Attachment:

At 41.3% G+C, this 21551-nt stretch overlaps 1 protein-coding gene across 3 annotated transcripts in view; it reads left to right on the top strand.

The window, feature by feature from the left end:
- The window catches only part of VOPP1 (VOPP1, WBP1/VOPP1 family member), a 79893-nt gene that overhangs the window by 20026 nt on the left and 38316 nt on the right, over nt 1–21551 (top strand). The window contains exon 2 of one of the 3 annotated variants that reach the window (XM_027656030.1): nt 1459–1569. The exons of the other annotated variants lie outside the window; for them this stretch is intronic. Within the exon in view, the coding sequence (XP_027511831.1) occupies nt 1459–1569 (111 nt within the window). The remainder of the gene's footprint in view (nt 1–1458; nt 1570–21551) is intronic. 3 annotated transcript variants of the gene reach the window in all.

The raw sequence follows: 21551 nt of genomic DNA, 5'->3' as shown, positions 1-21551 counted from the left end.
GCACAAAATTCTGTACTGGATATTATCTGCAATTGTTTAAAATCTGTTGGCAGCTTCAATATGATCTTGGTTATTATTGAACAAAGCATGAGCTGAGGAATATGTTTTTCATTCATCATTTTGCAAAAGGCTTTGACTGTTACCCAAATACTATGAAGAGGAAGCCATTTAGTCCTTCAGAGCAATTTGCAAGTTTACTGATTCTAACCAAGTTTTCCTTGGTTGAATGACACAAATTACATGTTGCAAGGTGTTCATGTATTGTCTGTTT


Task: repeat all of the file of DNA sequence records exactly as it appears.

At 41.3% G+C, this 21551-nt stretch overlaps 1 protein-coding gene across 3 annotated transcripts in view; it reads left to right on the top strand.

The window, feature by feature from the left end:
- The window catches only part of VOPP1 (VOPP1, WBP1/VOPP1 family member), a 79893-nt gene that overhangs the window by 20026 nt on the left and 38316 nt on the right, over nt 1–21551 (top strand). The window contains exon 2 of one of the 3 annotated variants that reach the window (XM_027656030.1): nt 1459–1569. The exons of the other annotated variants lie outside the window; for them this stretch is intronic. Within the exon in view, the coding sequence (XP_027511831.1) occupies nt 1459–1569 (111 nt within the window). The remainder of the gene's footprint in view (nt 1–1458; nt 1570–21551) is intronic. 3 annotated transcript variants of the gene reach the window in all.

The raw sequence follows: 21551 nt of genomic DNA, 5'->3' as shown, positions 1-21551 counted from the left end.
GCACAAAATTCTGTACTGGATATTATCTGCAATTGTTTAAAATCTGTTGGCAGCTTCAATATGATCTTGGTTATTATTGAACAAAGCATGAGCTGAGGAATATGTTTTTCATTCATCATTTTGCAAAAGGCTTTGACTGTTACCCAAATACTATGAAGAGGAAGCCATTTAGTCCTTCAGAGCAATTTGCAAGTTTACTGATTCTAACCAAGTTTTCCTTGGTTGAATGACACAAATTACATGTTGCAAGGTGTTCATGTATTGTCTGTTT